I periodically hear folks push back against the advice that retiring with a financed home or vehicle is a bad idea. The typical counter-argument to the concept of retiring debt free is that money is cheap now, with low mortgage interest rates and 0 percent financing on new vehicle purchases. Thus, the logic goes, it makes sense to take that low-interest loan so that you can keep your retirement money invested. While some of the math relied on by the debt proponents may be correct, here are three reasons owning still beats financing for most retirees.
Tax flexibility. A good retirement income plan allows the retiree to effectively manage his or her income tax burden. This includes minimizing the retiree’s marginal tax rate and the tax implications of receiving Social Security benefits and other income. This is much easier to do if the retiree is not making mortgage or car payments. Consider that your home provides shelter services to you every month and your car provides monthly transportation services. You receive these shelter and transportation services tax free if you own your home and car. On the other hand, if you have mortgage payments or car payments, you need income to make those payments. Unless all of your retirement income is non-taxable (unlikely), taking income to make debt payments will increase your tax burden, or at least make it more difficult to control.
Disaster management. Under normal circumstances, your retirement income may be adequate to cover mortgage or car payments. Let’s assume that some of your household retirement income is derived from part-time work or from your spouse’s Social Security, pension benefits, or annuity. Now let’s assume that you lose that part-time job or your spouse dies. These events can immediately and substantially reduce your retirement income, causing a financial disaster because your loan payments do not also diminish. What were manageable loan payments are now an oppressive burden. Moreover, market conditions may put you underwater on the house or car loans, making it impossible for you to sell.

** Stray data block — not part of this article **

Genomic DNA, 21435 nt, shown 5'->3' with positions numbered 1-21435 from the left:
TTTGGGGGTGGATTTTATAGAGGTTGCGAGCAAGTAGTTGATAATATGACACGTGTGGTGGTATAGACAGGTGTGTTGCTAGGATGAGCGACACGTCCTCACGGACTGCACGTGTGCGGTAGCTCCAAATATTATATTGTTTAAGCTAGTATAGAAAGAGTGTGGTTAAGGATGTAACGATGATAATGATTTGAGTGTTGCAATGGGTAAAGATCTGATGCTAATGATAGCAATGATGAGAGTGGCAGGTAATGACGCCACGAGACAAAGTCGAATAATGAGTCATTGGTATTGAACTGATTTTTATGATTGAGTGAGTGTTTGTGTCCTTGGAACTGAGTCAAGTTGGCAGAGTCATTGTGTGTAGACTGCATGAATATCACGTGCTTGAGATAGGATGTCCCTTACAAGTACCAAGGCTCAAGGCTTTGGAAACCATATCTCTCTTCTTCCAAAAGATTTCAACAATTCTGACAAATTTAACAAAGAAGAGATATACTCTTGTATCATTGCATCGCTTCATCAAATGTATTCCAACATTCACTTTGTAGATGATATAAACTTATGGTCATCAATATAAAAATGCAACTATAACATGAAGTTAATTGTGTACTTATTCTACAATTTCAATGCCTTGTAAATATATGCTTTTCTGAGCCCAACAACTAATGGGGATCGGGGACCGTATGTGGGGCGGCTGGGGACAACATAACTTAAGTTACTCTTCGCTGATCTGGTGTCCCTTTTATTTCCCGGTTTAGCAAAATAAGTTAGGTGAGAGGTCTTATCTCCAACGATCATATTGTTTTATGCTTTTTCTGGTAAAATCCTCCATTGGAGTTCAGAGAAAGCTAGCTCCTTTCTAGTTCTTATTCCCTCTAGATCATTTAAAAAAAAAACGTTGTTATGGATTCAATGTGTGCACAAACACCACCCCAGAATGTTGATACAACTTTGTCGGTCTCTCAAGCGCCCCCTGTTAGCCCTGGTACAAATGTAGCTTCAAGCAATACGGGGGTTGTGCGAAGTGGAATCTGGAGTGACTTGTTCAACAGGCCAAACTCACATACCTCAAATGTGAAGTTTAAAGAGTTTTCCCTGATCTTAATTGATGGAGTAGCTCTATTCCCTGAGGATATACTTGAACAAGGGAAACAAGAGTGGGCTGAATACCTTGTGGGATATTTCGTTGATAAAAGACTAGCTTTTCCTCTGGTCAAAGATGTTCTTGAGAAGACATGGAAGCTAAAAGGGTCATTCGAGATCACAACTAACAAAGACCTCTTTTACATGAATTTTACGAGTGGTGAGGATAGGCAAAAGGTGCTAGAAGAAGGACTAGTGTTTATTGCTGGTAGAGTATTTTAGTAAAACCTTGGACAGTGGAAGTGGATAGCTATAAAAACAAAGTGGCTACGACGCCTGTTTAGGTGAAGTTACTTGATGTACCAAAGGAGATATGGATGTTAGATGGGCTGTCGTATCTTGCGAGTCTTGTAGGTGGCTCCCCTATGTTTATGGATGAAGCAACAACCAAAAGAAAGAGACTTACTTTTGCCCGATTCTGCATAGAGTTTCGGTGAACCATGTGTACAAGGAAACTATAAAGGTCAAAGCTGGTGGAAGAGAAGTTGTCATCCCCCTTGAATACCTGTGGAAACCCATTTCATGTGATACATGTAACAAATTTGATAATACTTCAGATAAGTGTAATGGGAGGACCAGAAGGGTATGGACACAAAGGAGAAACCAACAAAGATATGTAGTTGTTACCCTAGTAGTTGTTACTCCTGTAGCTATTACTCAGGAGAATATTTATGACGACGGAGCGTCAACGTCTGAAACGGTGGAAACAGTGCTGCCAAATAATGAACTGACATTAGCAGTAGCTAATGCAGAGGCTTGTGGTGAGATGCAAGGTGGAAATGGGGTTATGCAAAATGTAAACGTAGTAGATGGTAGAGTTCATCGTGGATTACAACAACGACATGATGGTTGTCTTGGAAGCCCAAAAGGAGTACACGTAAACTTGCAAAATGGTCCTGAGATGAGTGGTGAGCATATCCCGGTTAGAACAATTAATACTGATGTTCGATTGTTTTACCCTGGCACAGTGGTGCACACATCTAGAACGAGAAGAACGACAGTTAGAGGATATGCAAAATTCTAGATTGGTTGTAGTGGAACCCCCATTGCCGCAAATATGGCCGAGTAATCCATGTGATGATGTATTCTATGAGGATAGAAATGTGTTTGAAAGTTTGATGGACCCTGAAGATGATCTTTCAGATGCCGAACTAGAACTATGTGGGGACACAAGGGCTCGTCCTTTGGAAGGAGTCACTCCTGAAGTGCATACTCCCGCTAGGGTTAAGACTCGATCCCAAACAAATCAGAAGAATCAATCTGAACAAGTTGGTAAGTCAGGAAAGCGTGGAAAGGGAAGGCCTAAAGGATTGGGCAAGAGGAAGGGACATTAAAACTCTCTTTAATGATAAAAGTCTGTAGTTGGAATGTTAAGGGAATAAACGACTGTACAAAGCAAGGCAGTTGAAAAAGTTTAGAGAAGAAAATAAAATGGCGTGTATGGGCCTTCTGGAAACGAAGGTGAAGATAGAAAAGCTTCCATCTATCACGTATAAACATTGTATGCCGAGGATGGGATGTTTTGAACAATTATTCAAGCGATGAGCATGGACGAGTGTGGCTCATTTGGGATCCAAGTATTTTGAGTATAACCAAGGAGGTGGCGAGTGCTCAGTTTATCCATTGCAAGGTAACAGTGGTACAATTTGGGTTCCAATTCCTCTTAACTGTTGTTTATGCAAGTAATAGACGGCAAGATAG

Peace of mind. One of my goals as I prepare for retirement is to simplify my life so that I have fewer things and obligations to worry about. To me, a no worries status provides value that easily exceeds the mathematical benefits that may be provided by a financed home or vehicle. Do the math if you like. But when contemplating your debt status as you prepare for retirement, consider the bigger picture. When you do, owning will look a lot better.
Mark Patterson is an engineer, patent attorney, baby boomer, and author of The Failsafe Retirement System. He blogs on matters of personal finance and retirement planning at Tough Money Love and Go To Retirement.